" 'For your own good' is a persuasive argument that will eventually make man agree to his own destruction" —Janet Frame, Faces in the Water
Another effect of the manly mythology of work is the twinned emotions of pride and shame that people get from paid work (or lack of it). Work-pride comes from living up to the societal ideal of being a 'productive' (contributing to society) 'independent' individual.
Shame from lack of paid work comes from societal censure and scapegoating of those labeled 'unproductive', 'non-contributing' and the negative stereotypes and labels that go along with that. In her book 'Stiffed', Susan Faludi quotes a blue collar worker who had just lost his job: " 'I'll be frank with you,' he said slowly, placing every word down as if each were an increasingly heavy weight: 'I. Feel. I've. Been. Castrated.' "
The descriptor 'hard worker' is so culturally potent that it is often used as a defense of a person's character.
Pride, shame, and fear of poverty are powerful emotions that make unacceptable work situations accepted, but these emotions also suppress deeper questions about the nature of work that we as a society really need to be asking if we are to ever achieve non-damaging and non-wasteful use of human and natural resources.
"People say a job is a job and you get a salary. But if you put people to work cutting down all the forests, building dams and spreading poisons all over the place-that's a job. You can pay a person for that but what is happening? How long can it last? The sense of this is like drug addiction again." —Father Tom Berry "Earth: Conference One"
by Anuradha Vittachi, 1989
"The compulsion to work has clearly become pathological in modern industrial societies. ...Millions of people are being encouraged and coerced to work long hours, devoting their lives to making or doing things that will not enrich their lives or make them happier but will add to the garbage and pollution that the earth is finding difficult to accommodate." —Sharon Beder, Selling the Work Ethic, 2000
"...for socialist man the whole of what is called world history is nothing more than the creation of man through human labor, and the development of nature for man, he therefore has palpable and incontrovertible proof of his self-mediated birth, of his process of emergence." —Karl Marx, Economic And Philosophical Manuscripts, Third Manuscript, 1844
Marx in this statement, omits acknowledgement of the actual, not symbolic (self-mediated), labour that creates the human beings who labour.
There is much truth to the idea that women were taken advantage of in the home, but the prescription for a solution, again, assumes that traditional women's work was not work unless a non-family member in a socialized setting was doing it. This idea of progress for women continued into the 20th century. The view that outsourcing motherwork was the only way to liberate women from bad working conditions (no status, no pay, long term financial penalties for being out of the paid workforce) is still widely held.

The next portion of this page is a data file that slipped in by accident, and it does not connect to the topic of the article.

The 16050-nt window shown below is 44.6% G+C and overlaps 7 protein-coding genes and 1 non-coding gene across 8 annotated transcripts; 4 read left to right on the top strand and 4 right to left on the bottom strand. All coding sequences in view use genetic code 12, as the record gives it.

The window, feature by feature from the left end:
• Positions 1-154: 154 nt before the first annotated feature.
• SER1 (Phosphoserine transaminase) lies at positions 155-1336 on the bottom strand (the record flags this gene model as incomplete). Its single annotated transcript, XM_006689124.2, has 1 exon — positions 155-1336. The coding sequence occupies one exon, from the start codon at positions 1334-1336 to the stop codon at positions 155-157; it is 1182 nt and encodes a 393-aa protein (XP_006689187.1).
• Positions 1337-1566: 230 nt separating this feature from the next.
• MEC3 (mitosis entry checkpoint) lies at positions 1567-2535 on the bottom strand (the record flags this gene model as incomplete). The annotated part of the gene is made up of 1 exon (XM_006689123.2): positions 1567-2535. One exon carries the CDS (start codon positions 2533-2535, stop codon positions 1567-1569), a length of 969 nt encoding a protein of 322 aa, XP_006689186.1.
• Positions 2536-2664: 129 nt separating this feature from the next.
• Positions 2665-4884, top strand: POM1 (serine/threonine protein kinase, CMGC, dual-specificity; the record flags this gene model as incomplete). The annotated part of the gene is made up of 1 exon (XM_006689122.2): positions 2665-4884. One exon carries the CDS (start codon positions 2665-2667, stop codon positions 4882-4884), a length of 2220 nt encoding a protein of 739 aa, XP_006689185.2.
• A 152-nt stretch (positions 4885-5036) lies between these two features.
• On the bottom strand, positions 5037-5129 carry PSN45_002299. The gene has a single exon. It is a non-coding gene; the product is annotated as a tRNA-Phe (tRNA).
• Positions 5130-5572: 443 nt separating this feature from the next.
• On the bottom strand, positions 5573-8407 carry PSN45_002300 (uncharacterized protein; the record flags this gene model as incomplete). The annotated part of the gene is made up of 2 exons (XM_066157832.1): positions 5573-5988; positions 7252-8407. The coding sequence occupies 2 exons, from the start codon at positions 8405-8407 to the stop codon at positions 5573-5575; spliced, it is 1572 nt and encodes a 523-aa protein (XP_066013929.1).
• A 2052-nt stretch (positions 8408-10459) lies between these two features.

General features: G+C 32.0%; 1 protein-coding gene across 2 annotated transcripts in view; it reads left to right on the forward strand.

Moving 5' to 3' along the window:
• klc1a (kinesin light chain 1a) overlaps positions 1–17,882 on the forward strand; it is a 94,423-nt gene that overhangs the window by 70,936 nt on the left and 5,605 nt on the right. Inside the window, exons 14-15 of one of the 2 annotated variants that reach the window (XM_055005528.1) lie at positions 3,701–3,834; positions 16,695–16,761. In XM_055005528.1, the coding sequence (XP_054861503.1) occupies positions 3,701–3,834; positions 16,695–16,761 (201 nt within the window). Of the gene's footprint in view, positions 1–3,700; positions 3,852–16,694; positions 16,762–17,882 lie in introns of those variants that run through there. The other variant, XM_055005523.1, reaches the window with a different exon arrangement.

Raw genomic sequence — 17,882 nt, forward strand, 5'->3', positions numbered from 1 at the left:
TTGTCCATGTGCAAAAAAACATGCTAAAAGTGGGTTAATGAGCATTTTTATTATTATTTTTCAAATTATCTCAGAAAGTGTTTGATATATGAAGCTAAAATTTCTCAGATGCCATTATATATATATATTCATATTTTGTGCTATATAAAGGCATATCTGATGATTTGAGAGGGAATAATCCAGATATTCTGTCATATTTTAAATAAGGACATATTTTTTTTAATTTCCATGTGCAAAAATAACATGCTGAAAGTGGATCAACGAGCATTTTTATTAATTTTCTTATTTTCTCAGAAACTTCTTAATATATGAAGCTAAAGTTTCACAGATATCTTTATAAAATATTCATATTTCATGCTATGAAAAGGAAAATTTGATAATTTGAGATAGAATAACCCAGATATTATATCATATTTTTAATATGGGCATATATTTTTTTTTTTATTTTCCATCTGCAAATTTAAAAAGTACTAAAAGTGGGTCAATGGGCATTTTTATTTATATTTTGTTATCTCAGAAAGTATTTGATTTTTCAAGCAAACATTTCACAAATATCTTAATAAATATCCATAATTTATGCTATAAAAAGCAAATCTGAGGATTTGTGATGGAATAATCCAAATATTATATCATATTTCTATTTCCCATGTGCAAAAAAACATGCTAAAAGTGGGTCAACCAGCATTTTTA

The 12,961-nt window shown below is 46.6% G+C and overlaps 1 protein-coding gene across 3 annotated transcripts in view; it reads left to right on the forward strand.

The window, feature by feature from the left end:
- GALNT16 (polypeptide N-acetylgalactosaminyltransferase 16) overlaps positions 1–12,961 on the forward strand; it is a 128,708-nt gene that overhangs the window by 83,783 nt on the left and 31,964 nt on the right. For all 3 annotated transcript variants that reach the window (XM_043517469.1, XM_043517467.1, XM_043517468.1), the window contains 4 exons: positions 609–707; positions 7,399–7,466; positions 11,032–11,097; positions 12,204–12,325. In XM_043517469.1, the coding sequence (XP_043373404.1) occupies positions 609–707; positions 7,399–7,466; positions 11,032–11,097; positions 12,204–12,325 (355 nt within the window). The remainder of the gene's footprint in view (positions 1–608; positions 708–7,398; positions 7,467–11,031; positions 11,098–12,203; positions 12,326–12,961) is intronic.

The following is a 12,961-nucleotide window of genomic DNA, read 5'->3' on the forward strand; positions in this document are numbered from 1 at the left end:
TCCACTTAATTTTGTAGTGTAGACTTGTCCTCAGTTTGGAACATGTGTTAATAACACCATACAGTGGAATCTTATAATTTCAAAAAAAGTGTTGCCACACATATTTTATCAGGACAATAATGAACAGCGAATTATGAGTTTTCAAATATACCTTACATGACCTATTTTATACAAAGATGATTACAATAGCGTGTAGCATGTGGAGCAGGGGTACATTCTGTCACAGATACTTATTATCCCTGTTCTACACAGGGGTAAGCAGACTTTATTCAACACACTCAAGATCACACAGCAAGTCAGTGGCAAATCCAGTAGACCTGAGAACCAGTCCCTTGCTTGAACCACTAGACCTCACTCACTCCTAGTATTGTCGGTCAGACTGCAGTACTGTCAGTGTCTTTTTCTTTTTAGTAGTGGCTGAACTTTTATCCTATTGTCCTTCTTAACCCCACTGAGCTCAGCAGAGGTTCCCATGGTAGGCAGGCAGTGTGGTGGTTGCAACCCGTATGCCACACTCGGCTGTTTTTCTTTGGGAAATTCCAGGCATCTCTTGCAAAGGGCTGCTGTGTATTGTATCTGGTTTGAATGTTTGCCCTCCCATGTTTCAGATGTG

"Before the liberating idea 'we do not have to have children' could make much of a breakthrough, it was railroaded into 'To hell with mothering.'" —Paula Weideger, Why Children? editors Stephanie Dowrick & Sibyl Grundberg, 1980
"...the editorial culture at Ms. [Magazine] during that time didn't consider motherhood a feminist issue." —Kirsten Rowe-Finkbeiner, The F Word: Feminism in Jeopardy, 2004
Wide support of a Western traditional male view of work shows just what a tenacious idea it is and its influence as a powerful social norm.
Even at age 85 my father would scold himself for being 'useless' even though he was valiantly fighting several serious health problems at the time. When he was young he had been scolded by his family for being lazy. It had been his job to open the chicken coop in the morning and since he liked inventing things to save time and effort, he had rigged up a rope so he could open it from his bed.
3-year-old Raymo (on right) on a horse (beside siblings and cousins) 1926.
As an adult he was so sensitive to being considered a hard worker that he drove himself into getting high blood pressure and then kidney failure as a senior. A large part of how he would gauge people's character was based on whether he thought they were hard workers (honesty was equally important).